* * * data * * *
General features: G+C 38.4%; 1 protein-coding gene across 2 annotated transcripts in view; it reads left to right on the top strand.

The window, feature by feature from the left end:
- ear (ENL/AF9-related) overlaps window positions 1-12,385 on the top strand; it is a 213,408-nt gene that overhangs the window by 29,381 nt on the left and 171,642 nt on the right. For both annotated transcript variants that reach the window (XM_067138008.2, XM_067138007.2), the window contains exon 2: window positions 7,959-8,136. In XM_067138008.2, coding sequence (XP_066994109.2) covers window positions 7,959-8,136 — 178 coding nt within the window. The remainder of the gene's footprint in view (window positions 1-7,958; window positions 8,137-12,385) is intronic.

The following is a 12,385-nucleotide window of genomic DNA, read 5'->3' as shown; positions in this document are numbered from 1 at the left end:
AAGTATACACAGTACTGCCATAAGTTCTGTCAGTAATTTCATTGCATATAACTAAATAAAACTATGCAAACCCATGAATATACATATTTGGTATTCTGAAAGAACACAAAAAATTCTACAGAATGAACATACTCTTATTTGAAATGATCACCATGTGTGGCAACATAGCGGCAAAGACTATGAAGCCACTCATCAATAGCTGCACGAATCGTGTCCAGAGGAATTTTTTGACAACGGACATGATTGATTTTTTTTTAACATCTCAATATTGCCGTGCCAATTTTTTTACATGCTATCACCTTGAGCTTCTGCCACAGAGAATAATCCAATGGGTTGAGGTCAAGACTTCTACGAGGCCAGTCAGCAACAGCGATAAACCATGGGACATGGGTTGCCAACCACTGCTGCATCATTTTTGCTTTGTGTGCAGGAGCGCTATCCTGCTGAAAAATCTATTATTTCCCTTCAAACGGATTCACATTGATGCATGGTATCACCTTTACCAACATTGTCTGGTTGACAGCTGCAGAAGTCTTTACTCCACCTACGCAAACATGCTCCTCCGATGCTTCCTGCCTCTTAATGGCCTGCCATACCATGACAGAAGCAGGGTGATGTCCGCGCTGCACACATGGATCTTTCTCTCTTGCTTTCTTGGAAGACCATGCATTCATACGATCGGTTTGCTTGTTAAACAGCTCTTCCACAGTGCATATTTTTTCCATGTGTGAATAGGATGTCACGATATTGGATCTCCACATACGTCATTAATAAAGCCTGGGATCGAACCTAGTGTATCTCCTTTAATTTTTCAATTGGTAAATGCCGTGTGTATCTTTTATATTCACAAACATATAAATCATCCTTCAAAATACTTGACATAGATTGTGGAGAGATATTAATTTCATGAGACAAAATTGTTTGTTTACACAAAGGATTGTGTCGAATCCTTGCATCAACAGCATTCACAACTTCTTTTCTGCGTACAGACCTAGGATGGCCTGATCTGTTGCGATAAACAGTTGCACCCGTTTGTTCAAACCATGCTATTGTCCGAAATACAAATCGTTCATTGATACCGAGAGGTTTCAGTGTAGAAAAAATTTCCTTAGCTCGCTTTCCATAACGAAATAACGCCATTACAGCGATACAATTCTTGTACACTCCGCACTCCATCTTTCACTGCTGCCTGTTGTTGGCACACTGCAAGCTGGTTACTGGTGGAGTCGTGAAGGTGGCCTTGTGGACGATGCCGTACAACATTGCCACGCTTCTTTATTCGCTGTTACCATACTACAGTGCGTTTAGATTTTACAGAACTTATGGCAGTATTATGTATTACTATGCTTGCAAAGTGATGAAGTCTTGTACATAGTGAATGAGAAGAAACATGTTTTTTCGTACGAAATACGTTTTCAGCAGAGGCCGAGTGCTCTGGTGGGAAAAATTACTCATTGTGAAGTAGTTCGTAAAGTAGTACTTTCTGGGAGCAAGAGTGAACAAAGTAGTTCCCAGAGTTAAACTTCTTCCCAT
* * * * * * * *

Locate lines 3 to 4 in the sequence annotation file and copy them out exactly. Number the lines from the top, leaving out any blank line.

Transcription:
- ear (ENL/AF9-related) overlaps window positions 1-12,385 on the top strand; it is a 213,408-nt gene that overhangs the window by 29,381 nt on the left and 171,642 nt on the right. For both annotated transcript variants that reach the window (XM_067138008.2, XM_067138007.2), the window contains exon 2: window positions 7,959-8,136. In XM_067138008.2, coding sequence (XP_066994109.2) covers window positions 7,959-8,136 — 178 coding nt within the window. The remainder of the gene's footprint in view (window positions 1-7,958; window positions 8,137-12,385) is intronic.

The following is a 12,385-nucleotide window of genomic DNA, read 5'->3' as shown; positions in this document are numbered from 1 at the left end: